No one should be surprised that 18-year-old Nelia Hamby of Kannapolis was voting to nominate John McCain for president this week instead of toiling away in classes at UNC Asheville.
Hamby, North Carolina's youngest delegate to the Republican National Convention, was attending Cabarrus County commissioners' meetings when she was an infant.
“She was pretty well behaved,” said her father, William Hamby, then a county commissioner. “If I didn't take my children to some of those events, the time I spent with my family would have been pretty limited.”
The only day of elementary school Hamby missed was in kindergarten when she went to see her dad sworn in as a district court judge, a post he still holds.
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The political bug bit. Hamby dove into many of the usual activities at Northwest Cabarrus High School, such as marching band, theater and Beta Club honor society. She also was pitching in with campaigns for her dad and for U.S. Rep. Robin Hayes, a Concord Republican.
She helped start a College Republicans chapter and volunteers with the Republican Party campaign office in Asheville, not exactly a bastion of conservatism.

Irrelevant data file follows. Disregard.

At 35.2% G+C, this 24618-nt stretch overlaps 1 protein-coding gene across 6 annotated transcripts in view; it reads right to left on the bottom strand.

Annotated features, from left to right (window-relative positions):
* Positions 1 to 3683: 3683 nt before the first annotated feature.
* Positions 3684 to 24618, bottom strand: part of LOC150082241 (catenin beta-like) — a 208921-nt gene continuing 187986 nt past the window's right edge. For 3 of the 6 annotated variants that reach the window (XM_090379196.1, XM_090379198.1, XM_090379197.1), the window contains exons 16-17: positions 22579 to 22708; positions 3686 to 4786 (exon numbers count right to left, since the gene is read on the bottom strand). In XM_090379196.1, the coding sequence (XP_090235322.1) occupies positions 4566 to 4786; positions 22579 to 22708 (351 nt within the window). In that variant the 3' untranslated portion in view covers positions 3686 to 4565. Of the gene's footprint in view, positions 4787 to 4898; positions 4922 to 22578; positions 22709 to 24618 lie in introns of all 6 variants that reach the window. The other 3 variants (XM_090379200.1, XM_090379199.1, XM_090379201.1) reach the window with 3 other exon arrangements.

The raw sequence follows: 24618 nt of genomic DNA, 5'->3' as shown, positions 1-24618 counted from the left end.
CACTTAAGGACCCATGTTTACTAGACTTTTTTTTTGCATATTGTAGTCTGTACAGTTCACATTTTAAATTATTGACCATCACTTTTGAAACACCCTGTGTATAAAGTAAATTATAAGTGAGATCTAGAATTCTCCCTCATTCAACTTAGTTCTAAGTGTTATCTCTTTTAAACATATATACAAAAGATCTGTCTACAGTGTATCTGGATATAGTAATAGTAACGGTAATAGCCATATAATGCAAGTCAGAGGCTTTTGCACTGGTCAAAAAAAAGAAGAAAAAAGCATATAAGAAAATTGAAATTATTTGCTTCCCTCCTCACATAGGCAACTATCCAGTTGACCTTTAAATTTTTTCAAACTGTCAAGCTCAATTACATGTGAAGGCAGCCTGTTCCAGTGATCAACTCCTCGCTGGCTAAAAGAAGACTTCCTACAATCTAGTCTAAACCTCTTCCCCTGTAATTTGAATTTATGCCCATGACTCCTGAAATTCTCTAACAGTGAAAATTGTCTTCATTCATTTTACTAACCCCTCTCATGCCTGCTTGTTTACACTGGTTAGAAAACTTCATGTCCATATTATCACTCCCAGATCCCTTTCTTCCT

“My boss saw me on TV (at the convention) and shouted, ‘That's my intern!'” Hamby said.
A media celebrity is born. She did 16 interviews just on Tuesday, including The New York Times, Fox News, “The Daily Show” and an Italian television network. The educational program Channel One spoke with Hamby, and she hopes her sister, Maren, a junior at Northwest Cabarrus, will have to endure the embarrassment of watching that broadcast in class.
Hamby comes across as polite and confident. She chooses her words carefully, not quickly making a judgment.
“I studied up on how to be a delegate and said, ‘I can do that,'” she recalled.
The convention is sprinkled with college- and high-school-age delegates. The youngest is a 17-year-old from Iowa. Age rarely seems to matter. At a lunch for the N.C. delegation, a waitress offered a Mimosa or Bloody Mary, but Hamby declined.
“Right answer,” commended her father, a guest of his daughter.
After three days of immersion in speeches and hoopla, she's not ready to steer her life toward public office, but she followed the first requirement of politics: Never rule it out.
“We'll see,” she said.